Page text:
Lawrence Summers, past president at Harvard University, Treasury secretary in the Clinton administration and economic advisor to President Barack Obama, took to the pages of The Washington Post on Monday to decry the growing gap between rich and poor. He then offered three suggestions that he claimed would help distribute income more evenly.
“There has been a strong and troubling shift in market rewards for a small minority relative to the rewards available to most citizens,” Summers (left) began, noting the recent Congressional Budget Office study found that incomes of the top 1% of the U.S. population rose 275% from 1979 to 2007, while income for the middle class grew only 40% (adjusted for inflation).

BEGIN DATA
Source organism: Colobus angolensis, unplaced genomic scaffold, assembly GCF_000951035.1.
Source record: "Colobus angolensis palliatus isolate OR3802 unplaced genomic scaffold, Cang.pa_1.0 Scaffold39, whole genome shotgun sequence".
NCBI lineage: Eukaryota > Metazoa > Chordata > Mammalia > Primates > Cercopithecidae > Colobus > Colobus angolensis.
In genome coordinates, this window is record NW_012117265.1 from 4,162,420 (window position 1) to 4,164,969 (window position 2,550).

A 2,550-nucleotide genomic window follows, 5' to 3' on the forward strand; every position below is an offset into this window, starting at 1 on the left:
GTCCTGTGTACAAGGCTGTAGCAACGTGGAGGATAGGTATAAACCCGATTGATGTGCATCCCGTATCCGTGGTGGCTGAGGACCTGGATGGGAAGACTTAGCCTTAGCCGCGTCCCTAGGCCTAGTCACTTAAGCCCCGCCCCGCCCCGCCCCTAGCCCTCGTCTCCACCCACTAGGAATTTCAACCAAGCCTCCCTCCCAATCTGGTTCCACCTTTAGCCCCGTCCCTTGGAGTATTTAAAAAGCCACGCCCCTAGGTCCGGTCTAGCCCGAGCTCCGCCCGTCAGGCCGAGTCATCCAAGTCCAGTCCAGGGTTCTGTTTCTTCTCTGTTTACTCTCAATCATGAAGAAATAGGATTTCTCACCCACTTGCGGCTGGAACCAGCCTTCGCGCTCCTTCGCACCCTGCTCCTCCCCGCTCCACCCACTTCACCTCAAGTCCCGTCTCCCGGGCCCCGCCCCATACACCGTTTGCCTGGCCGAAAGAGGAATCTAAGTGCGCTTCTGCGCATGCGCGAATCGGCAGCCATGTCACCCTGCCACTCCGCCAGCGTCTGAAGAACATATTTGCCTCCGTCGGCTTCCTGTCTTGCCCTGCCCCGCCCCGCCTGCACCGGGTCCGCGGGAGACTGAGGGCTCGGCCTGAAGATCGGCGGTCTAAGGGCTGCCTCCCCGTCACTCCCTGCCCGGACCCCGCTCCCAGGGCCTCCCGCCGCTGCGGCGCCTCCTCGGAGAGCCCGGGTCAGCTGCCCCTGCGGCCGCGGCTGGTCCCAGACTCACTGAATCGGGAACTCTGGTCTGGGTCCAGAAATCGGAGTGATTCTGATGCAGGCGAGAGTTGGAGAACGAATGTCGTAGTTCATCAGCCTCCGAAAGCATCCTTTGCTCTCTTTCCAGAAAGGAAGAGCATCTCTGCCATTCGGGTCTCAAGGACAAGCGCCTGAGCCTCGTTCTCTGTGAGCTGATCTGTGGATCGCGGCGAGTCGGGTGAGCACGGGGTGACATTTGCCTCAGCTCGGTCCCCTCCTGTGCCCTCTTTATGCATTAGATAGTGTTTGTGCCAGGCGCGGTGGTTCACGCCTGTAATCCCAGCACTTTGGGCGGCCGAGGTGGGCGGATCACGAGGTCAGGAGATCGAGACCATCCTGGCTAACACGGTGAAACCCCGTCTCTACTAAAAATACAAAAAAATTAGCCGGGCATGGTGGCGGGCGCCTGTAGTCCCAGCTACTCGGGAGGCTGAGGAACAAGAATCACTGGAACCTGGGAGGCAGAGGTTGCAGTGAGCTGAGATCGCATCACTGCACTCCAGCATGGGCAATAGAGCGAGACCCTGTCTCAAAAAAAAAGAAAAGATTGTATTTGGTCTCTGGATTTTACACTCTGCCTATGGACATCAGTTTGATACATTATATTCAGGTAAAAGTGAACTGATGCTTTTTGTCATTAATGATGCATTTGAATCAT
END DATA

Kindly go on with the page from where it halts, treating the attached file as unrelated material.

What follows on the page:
Why has the top 1% done so well relative to the rest, he asked?
The answer, he said, lies substantially in changes in technology and in globalization.
Using two iconic American companies as examples, he noted that when George Eastman revolutionized photography, “he did very well, and because he needed a large number of Americans to carry out his vision, the city of Rochester, N.Y., had a thriving middle class for two generations.”
By contrast, when Steve Jobs revolutionized personal computing, “he and Apple shareholders did very well, but those shareholders are all over the world, and a much smaller benefit flowed to middle-class American workers, both because production was outsourced and because the production of computers and software was not terribly labor-intensive.”
Those who call concerns about rising inequality misplaced or a product of class warfare are even further off base, he argued.